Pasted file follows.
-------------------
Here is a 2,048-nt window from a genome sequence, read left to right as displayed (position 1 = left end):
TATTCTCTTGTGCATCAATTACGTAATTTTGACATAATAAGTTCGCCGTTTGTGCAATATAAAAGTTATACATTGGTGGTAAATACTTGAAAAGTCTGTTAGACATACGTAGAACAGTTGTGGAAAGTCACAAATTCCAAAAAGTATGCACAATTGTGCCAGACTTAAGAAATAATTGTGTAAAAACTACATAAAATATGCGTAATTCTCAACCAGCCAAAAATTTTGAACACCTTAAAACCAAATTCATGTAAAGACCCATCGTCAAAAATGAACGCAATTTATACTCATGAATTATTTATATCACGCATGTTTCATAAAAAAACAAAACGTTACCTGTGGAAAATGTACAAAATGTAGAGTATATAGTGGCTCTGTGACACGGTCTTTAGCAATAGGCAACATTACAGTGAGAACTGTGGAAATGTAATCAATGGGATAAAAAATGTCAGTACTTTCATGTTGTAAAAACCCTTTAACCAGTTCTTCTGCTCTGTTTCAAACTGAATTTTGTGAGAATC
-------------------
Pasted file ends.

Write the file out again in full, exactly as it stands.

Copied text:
Here is a 2,048-nt window from a genome sequence, read left to right as displayed (position 1 = left end):
TATTCTCTTGTGCATCAATTACGTAATTTTGACATAATAAGTTCGCCGTTTGTGCAATATAAAAGTTATACATTGGTGGTAAATACTTGAAAAGTCTGTTAGACATACGTAGAACAGTTGTGGAAAGTCACAAATTCCAAAAAGTATGCACAATTGTGCCAGACTTAAGAAATAATTGTGTAAAAACTACATAAAATATGCGTAATTCTCAACCAGCCAAAAATTTTGAACACCTTAAAACCAAATTCATGTAAAGACCCATCGTCAAAAATGAACGCAATTTATACTCATGAATTATTTATATCACGCATGTTTCATAAAAAAACAAAACGTTACCTGTGGAAAATGTACAAAATGTAGAGTATATAGTGGCTCTGTGACACGGTCTTTAGCAATAGGCAACATTACAGTGAGAACTGTGGAAATGTAATCAATGGGATAAAAAATGTCAGTACTTTCATGTTGTAAAAACCCTTTAACCAGTTCTTCTGCTCTGTTTCAAACTGAATTTTGTGAGAATC